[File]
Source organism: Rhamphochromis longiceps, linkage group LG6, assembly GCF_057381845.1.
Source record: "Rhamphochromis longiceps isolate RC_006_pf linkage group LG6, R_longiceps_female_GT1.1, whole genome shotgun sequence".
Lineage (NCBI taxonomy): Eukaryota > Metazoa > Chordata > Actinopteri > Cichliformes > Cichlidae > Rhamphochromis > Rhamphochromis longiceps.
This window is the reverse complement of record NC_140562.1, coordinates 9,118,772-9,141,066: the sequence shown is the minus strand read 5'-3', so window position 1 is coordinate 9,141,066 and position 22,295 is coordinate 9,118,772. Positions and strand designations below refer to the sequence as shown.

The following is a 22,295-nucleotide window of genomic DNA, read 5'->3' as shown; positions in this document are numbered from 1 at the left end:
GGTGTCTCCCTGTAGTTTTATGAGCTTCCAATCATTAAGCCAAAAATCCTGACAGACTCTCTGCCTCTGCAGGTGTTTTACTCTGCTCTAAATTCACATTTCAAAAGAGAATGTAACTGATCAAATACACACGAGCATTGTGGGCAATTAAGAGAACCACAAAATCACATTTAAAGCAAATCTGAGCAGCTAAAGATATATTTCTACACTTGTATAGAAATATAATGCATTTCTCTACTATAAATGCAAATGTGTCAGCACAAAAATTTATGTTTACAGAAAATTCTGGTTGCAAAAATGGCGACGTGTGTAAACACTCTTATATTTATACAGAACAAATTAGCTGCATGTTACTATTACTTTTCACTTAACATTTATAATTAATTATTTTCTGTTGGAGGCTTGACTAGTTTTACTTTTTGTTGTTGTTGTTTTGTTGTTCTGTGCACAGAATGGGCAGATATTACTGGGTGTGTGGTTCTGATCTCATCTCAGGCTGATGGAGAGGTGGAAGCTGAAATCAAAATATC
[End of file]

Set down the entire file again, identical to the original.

Source organism: Rhamphochromis longiceps, linkage group LG6, assembly GCF_057381845.1.
Source record: "Rhamphochromis longiceps isolate RC_006_pf linkage group LG6, R_longiceps_female_GT1.1, whole genome shotgun sequence".
Lineage (NCBI taxonomy): Eukaryota > Metazoa > Chordata > Actinopteri > Cichliformes > Cichlidae > Rhamphochromis > Rhamphochromis longiceps.
This window is the reverse complement of record NC_140562.1, coordinates 9,118,772-9,141,066: the sequence shown is the minus strand read 5'-3', so window position 1 is coordinate 9,141,066 and position 22,295 is coordinate 9,118,772. Positions and strand designations below refer to the sequence as shown.

The following is a 22,295-nucleotide window of genomic DNA, read 5'->3' as shown; positions in this document are numbered from 1 at the left end:
GGTGTCTCCCTGTAGTTTTATGAGCTTCCAATCATTAAGCCAAAAATCCTGACAGACTCTCTGCCTCTGCAGGTGTTTTACTCTGCTCTAAATTCACATTTCAAAAGAGAATGTAACTGATCAAATACACACGAGCATTGTGGGCAATTAAGAGAACCACAAAATCACATTTAAAGCAAATCTGAGCAGCTAAAGATATATTTCTACACTTGTATAGAAATATAATGCATTTCTCTACTATAAATGCAAATGTGTCAGCACAAAAATTTATGTTTACAGAAAATTCTGGTTGCAAAAATGGCGACGTGTGTAAACACTCTTATATTTATACAGAACAAATTAGCTGCATGTTACTATTACTTTTCACTTAACATTTATAATTAATTATTTTCTGTTGGAGGCTTGACTAGTTTTACTTTTTGTTGTTGTTGTTTTGTTGTTCTGTGCACAGAATGGGCAGATATTACTGGGTGTGTGGTTCTGATCTCATCTCAGGCTGATGGAGAGGTGGAAGCTGAAATCAAAATATC